ARTISTES’ earnings have continued to be eroded by inflation since the reintroduction of the Zimbabwe dollar.
The number of live gigs keeps getting fewer with promoters battling a series of flops owing to the very volatile economic environment which is taking a toll on most artistes and concert organisers.
The economic recession directly affects the livelihood of artistes, their work and growth especially in an already underfunded environment.
Artistes have for long been urged to adopt a business approach to music to ensure multiple revenue streams and a sustainable career.
Apart from live performances, brand endorsements, touring, teaching, session earnings, composing, sound recordings, and merchandise sales, artistes get their income through royalties and licensing of their work.
Music royalties and copyrights are complex subjects and in Zimbabwe this has been a thorny issue for a very long time with conversations happening in the corridors of the music industry, but some argue that there is no industry to talk about.
A lot of artistes are wallowing in abject poverty and some die paupers despite having made great music that got widely consumed owing to a falling revenue base and the non-availability of other sources of revenue.
With the corporate world equally reeling under the prevailing economic environment, budgets for activities that involve artistes are quick to be cut. The government has not been financially supporting the sector save for a few State events.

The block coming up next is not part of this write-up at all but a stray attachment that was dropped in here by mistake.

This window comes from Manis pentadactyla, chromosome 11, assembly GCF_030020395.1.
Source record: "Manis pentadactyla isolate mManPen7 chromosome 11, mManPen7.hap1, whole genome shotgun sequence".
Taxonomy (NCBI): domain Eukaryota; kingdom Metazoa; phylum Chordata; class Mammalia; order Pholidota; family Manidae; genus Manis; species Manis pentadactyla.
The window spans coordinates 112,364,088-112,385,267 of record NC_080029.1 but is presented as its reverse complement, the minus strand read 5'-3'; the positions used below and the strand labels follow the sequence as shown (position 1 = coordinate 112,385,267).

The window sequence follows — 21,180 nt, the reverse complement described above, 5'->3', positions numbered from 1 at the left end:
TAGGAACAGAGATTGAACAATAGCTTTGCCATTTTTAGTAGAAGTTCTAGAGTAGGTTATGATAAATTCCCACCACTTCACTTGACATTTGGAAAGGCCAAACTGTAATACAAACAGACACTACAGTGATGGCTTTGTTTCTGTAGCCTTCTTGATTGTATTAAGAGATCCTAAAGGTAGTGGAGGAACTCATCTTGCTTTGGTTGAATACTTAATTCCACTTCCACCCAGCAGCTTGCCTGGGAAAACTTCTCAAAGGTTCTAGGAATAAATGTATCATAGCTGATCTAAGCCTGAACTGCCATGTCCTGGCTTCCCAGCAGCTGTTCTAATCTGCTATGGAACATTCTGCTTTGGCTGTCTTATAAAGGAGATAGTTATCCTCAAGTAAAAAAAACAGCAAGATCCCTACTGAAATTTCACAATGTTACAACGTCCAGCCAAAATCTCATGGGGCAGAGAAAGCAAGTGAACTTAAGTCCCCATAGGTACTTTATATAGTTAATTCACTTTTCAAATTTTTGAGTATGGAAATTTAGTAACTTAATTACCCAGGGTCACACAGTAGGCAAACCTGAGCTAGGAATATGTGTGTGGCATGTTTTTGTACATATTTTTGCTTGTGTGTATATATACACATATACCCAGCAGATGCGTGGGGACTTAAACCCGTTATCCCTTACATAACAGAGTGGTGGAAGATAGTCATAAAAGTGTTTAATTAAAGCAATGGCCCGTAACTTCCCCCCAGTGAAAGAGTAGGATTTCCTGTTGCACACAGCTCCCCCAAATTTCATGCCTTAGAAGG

For years, the Culture Fund of Zimbabwe was the backbone of cultural and creative funding in the country, injecting an average of a million United States dollars to at least 40 projects a year.
This support in addition to funding from development agencies and embassies gave a lifeline to most artistes and projects, but sadly most failed to evolve and create sustainable models that kept them running when the funding stopped or was reduced.
The donor dependency syndrome coupled with poor corporate governance, abuse of funds, failure to innovate and hard economic times saw most music venues, bands, events and festivals closing shop.
These and many other struggles have not deterred the fast-growing Zimbabwean music industry whose numbers continue to multiply daily. Quality also continues to improve with the emerging of new talent and holding of festivals. Despite all this, the struggles stifling the growth of the industry continue to mount.
It is much easier to become a musician in Zimbabwe now than before owing to the opening up of space, the non-existence of an artiste and repertoire (A&R) system that ensures quality at most recording companies and the advent of new technologies that have made production faster, easier, cheaper and more accessible.
The internet has opened new avenues for artistes to market and sell their content to a global audience and has given them power to control and monetise.
Platforms such as YouTube, iTunes, Deezer and Spotify are some of the many channels that are being used to distribute music and videos online as well as selling them on behalf of artistes.
Gone are the days of record bars, as the internet is the new marketplace.
Sadly in Zimbabwe, artistes still face challenges such as high data costs, difficulty to access virtual payment systems such as Visa, Master Card and Paypal since the re-introduction of the Zimbabwean dollar.